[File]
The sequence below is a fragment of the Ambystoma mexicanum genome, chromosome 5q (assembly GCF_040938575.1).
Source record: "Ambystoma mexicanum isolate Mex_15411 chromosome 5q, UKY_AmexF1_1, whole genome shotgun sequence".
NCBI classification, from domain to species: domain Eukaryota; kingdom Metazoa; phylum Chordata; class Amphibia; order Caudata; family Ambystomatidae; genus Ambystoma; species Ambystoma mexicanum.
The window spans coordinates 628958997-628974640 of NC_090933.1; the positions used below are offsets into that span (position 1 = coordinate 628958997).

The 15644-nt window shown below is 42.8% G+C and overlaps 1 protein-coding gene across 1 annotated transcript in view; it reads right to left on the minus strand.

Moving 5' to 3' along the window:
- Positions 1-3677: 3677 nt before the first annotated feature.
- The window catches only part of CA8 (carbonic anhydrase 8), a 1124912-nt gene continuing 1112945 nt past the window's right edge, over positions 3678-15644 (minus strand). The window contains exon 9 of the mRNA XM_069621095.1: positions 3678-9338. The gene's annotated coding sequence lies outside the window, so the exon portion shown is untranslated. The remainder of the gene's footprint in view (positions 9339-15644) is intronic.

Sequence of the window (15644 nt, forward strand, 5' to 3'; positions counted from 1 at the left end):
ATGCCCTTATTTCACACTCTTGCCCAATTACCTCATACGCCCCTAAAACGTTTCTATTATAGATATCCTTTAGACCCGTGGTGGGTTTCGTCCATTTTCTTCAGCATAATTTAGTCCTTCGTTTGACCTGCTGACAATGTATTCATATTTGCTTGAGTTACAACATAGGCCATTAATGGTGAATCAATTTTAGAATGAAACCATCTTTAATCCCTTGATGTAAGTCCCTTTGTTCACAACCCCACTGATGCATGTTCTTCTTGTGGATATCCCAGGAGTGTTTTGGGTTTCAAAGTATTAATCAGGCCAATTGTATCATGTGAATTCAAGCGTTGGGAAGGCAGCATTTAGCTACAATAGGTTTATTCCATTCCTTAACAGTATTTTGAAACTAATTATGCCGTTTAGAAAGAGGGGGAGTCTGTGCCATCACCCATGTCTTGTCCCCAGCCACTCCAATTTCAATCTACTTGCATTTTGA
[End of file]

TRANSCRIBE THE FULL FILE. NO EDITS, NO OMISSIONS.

The sequence below is a fragment of the Ambystoma mexicanum genome, chromosome 5q (assembly GCF_040938575.1).
Source record: "Ambystoma mexicanum isolate Mex_15411 chromosome 5q, UKY_AmexF1_1, whole genome shotgun sequence".
NCBI classification, from domain to species: domain Eukaryota; kingdom Metazoa; phylum Chordata; class Amphibia; order Caudata; family Ambystomatidae; genus Ambystoma; species Ambystoma mexicanum.
The window spans coordinates 628958997-628974640 of NC_090933.1; the positions used below are offsets into that span (position 1 = coordinate 628958997).

The 15644-nt window shown below is 42.8% G+C and overlaps 1 protein-coding gene across 1 annotated transcript in view; it reads right to left on the minus strand.

Moving 5' to 3' along the window:
- Positions 1-3677: 3677 nt before the first annotated feature.
- The window catches only part of CA8 (carbonic anhydrase 8), a 1124912-nt gene continuing 1112945 nt past the window's right edge, over positions 3678-15644 (minus strand). The window contains exon 9 of the mRNA XM_069621095.1: positions 3678-9338. The gene's annotated coding sequence lies outside the window, so the exon portion shown is untranslated. The remainder of the gene's footprint in view (positions 9339-15644) is intronic.

Sequence of the window (15644 nt, forward strand, 5' to 3'; positions counted from 1 at the left end):
ATGCCCTTATTTCACACTCTTGCCCAATTACCTCATACGCCCCTAAAACGTTTCTATTATAGATATCCTTTAGACCCGTGGTGGGTTTCGTCCATTTTCTTCAGCATAATTTAGTCCTTCGTTTGACCTGCTGACAATGTATTCATATTTGCTTGAGTTACAACATAGGCCATTAATGGTGAATCAATTTTAGAATGAAACCATCTTTAATCCCTTGATGTAAGTCCCTTTGTTCACAACCCCACTGATGCATGTTCTTCTTGTGGATATCCCAGGAGTGTTTTGGGTTTCAAAGTATTAATCAGGCCAATTGTATCATGTGAATTCAAGCGTTGGGAAGGCAGCATTTAGCTACAATAGGTTTATTCCATTCCTTAACAGTATTTTGAAACTAATTATGCCGTTTAGAAAGAGGGGGAGTCTGTGCCATCACCCATGTCTTGTCCCCAGCCACTCCAATTTCAATCTACTTGCATTTTGA